23. 23. Health 1920.56. Flexibility in Central funding for States may observance of Standard Treatment Guidelines andbe built in so that States take the lead in devising delivery of affordable care. An additional modelplans suited to their health needs. The proposal for for consideration is the Not-for-profit Publica flexi fund to the States is being recommended for Private Partnership (NPPP) being followed in theall Centrally Sponsored Schemes in the Twelfth Plan. International Institute of Information TechnologyAccordingly, in the health sector, within the broad (IIIT), which have been set up as fully autonomousnational parameters, States would have the flexibil- institutions, with partnership of the Ministry ofity to plan and implement their own Health Action Human Resource Development, Governments ofPlans. A fixed portion of National Health Mission respective States and industry members. PPP andfunds could be earmarked to States and UTs, using Not-for-Profit PPP models can be considered inan objective formula based on the total popula- order to expand capacities for tertiary care in thetion and health lag of the State; these baseline funds Twelfth Plan.would be allotted and made known to the States. Asector-wide Memorandum of Understanding (MoU) 20.59. Resource generation by facilities and Colleges:between the State and Central Government may for- Given the gap in need and availability of tertiarymalise mutual commitments and provide strategic care facilities and to ensure maximisation of ben-direction for health sector reforms. efits from limited public funds, public facilities should be encouraged to part-finance their recur-OTHER MODELS OF FINANCING ring costs by mobilising contributions (including20.57. Public–Private Partnerships: PPPs offer an under Corporate Social Responsibility) and Internalopportunity to tap the material, human and manage- Extra-Budgetary Resources. Under the recentlyrial resources of the private sector for public good. drafted Companies Bill the Government has pro-But experience with PPP has shown that Govern- posed that companies should earmark 2 per centment’s capacity to negotiate and manage it is not of their average profits of the preceding three yearseffective. Without effective regulatory mechanisms, for Corporate Social Responsibility (CSR) activi-fulfillment of contractual obligations suffers from ties. CSR is mandatory for Central Public Sectorweak oversight and monitoring. It is necessary, as the Enterprises, the guidelines of which issued by theHLEG has argued, to move away from ad hoc PPPs Department of Public Enterprises include healthto well negotiated and managed contracts that are service as one of the eligible components. To availregulated effectively keeping foremost the health of of this opportunity, all publicly funded health carethe ‘aam-admi’. Health has been included with other facilities would be allowed to receive donations,infrastructure sectors which are eligible for Viability and funding from companies under their CorporateGap Funding up to a ceiling of 20 per cent of total Social Responsibility head. Adequate safeguardsproject costs under a PPP scheme. As a result, pri- have to be built in so as to ensure ‘no-frills fund-vate sector could propose and commission projects, ing’ and that donations are not used to influencesuch as hospitals and medical colleges outside met- the policies or practices of healthcare facilities inropolitan areas, which are not remunerative per se, any way. All medical colleges should be encouragedand claim up to 20 per cent of the project cost as to develop their own corpus to attain financial flex-grant from the Government. Some models of PPP in ibility over a period of time. Tamil Nadu has issuedhealthcare covering Primary Health Care, Diagnostic guidelines to authorise Medical Officers in chargeservices, Hospitals which are currently being imple- of particular healthcare facilities to enter into MoUsmented in the States are illustrated in Box 20.3. These with interested persons to receive contributions forcan be considered wherever appropriate for replica- capital or recurrent expenditure in the provision andtion and upscaling. maintenance of facilities. On available models for self-generation of revenues, the option for cross-sub-20.58. PPP arrangements should address issues sidy in line with the Aravind eye care system basedof compliance with regulatory requirements, in Tamil Nadu could also be explored. Tertiary care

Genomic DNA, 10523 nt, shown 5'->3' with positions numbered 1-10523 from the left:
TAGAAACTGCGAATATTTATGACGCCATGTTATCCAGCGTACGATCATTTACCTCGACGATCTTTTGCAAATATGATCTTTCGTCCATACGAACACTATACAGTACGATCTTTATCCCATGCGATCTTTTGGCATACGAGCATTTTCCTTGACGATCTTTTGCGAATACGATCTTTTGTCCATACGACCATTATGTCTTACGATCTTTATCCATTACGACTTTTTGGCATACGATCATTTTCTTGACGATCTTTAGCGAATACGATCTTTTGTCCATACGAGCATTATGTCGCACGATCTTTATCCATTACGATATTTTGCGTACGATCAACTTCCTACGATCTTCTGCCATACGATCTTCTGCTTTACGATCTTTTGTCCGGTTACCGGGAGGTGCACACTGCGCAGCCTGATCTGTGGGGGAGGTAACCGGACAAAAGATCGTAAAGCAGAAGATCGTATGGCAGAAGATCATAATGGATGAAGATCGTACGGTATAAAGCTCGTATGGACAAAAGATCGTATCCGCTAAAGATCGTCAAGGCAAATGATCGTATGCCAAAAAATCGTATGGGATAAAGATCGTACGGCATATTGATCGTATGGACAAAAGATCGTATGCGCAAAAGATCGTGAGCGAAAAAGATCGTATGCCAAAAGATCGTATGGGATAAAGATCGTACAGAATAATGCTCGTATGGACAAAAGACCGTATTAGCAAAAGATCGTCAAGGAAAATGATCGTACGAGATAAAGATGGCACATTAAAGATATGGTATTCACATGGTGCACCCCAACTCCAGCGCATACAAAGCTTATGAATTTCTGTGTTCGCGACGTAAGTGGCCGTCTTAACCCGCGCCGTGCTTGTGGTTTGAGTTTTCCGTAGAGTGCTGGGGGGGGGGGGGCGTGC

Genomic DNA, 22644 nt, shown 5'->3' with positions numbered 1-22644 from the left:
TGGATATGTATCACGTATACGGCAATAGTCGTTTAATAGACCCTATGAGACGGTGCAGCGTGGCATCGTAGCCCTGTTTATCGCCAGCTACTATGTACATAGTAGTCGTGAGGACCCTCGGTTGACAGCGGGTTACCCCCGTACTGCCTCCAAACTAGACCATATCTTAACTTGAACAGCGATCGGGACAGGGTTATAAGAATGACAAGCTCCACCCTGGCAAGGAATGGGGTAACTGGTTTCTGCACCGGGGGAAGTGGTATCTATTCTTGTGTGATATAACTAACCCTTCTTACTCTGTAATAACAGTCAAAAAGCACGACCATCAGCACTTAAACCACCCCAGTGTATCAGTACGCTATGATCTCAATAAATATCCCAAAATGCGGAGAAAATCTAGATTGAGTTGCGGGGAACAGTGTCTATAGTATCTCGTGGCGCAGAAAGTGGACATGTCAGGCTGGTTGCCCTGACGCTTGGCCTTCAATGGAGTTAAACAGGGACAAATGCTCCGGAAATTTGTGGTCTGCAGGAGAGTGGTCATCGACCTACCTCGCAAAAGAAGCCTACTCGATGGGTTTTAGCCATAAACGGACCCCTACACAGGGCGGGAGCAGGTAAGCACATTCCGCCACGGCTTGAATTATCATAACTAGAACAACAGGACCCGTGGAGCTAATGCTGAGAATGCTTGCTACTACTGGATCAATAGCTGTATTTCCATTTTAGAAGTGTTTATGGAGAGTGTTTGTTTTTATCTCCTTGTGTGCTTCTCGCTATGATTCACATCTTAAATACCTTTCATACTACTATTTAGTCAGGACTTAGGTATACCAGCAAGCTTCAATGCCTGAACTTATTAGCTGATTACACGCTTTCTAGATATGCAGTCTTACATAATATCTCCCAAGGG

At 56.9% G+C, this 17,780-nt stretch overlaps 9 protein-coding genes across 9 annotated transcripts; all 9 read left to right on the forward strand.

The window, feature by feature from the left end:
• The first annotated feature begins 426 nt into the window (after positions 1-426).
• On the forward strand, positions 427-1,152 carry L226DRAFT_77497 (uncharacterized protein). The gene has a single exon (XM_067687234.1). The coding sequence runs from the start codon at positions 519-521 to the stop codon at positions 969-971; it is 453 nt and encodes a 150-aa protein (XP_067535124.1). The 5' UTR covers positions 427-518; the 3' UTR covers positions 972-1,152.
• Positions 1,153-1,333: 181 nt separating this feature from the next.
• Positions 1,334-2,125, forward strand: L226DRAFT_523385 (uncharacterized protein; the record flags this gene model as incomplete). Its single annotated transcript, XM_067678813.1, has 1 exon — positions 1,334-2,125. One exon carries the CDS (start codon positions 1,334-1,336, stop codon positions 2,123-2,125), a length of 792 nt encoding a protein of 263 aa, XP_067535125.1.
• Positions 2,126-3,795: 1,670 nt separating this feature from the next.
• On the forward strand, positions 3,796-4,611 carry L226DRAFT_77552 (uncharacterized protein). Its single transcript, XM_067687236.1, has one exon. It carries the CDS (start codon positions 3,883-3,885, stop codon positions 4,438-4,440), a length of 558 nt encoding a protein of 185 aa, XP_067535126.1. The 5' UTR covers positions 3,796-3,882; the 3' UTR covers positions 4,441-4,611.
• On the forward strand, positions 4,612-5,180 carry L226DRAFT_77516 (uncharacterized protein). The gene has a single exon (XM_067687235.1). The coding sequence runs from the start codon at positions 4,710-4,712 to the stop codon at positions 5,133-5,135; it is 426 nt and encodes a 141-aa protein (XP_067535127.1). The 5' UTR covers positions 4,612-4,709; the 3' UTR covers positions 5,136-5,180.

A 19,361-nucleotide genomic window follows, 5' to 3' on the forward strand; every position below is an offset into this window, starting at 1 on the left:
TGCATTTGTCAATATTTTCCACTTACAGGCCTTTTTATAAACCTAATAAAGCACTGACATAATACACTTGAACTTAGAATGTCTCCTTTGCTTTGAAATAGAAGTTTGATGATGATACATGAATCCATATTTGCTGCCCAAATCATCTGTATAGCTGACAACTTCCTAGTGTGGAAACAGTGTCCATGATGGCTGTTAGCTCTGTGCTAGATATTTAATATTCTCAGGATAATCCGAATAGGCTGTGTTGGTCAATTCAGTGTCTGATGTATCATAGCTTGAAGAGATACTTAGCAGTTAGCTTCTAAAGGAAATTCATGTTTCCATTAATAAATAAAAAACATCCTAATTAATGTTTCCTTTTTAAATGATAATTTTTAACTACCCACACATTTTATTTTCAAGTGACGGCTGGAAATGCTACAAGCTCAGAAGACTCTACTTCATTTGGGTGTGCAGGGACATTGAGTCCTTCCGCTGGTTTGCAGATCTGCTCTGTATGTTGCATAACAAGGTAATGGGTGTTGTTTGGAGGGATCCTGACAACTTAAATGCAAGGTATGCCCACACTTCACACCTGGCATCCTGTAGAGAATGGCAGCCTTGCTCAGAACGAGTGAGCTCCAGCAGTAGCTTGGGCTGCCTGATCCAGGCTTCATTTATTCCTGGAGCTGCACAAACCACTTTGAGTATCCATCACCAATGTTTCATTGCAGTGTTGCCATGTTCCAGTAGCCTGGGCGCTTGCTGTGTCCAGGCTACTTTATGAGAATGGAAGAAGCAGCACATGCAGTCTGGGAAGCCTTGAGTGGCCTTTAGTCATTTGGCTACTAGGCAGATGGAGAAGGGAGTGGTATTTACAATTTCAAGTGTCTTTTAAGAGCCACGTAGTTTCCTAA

24. 24. 20 Twelfth Five Year Plan Box 20.3 Public–Private Partnerships (PPP) in Health Sector Rajiv Gandhi Super-speciality Hospital, Raichur, Karnataka Contracting Arrangements: Government of Karnataka and Apollo Hospitals Type of Partnership: Joint Venture (Management Contract) Services: Provides super-speciality clinical care services and management of Hospital. Free Out-patient services for BPL patients. Rural Health Care Delivery and management of PHCs Contracting Arrangements: Karuna Trust and Government of Arunachal Pradesh Type of Partnership: Contracting in Services: Manages 11 PHC’s, provides health care facilities to the local population. Labs, Drug Supply and Diagnostic Services Hindlabs Contracting Arrangements: MoHFW and HLL Life Care Ltd Type of Partnership: Contracting in Services: A novel initiative delivers high end diagnostic services at CGHS rates Health Insurance Community Health Insurance Scheme Contracting Arrangements: Karuna Trust, National Insurance Co. and Government of Karnataka Type of Partnership: Joint Venture Services: A community health insurance scheme to improve the access and utilisation of health services Outreach/health Delivery Mobile Health Service in Sunderban, W. Bengal Contracting Arrangements: Government of West Bengal and Non-profit NGO Type of Partnership: Contracting in (Joint Venture) Services: Mobile boat based health services and access to health services in remote areas RCH Services Merry Gold Health Network (MGHN) and SAMBHAV Voucher Scheme in UP Contracting Arrangements: Joint endeavour of Government of India and USAID through UP SIFPSA Type of Partnership: Social Franchising network and Voucher system Services: Provide FP/RCH services through accredited private providersfacilities would have an incentive to generate reve- ‘Rashtriya Swasthya Bima Yojana’ (RSBY), intro-nues if they are allowed flexibility in the utilisation of duced in 2007, was designed to meet the healthself-generated resources within broad policy param- insurance needs of the poor.eters laid down by the Government. 20.61. RSBY provides for ‘cash-less’, smart cardRASHTRIYA SWASTHYA BIMA YOJANA (RSBY) based health insurance cover of `30000 per annum to20.60. Health insurance is a common form of each enrolled family, comprising up to five individu-medical protection all over the world and until the als. The beneficiary family pays only `30 per annumEleventh Plan, it was available only to government as registration/renewal fee. The scheme covers hos-employees, workers in the organised sector; private pitalisation expenses (Out-patient expenses arehealth insurance has been in operation for several not covered), including maternity benefit, and pre-years, but its coverage has been limited. The percent- existing diseases. A transportation cost of `100 perage of the total population estimated to be covered visit is also paid. The premium payable to insuranceunder these schemes was only 16 per cent. The poor agencies is funded by Central and State Governmentsdid not have any insurance for in-patient care. The in a 75:25 ratio, which is relaxed to 90:10 for the

×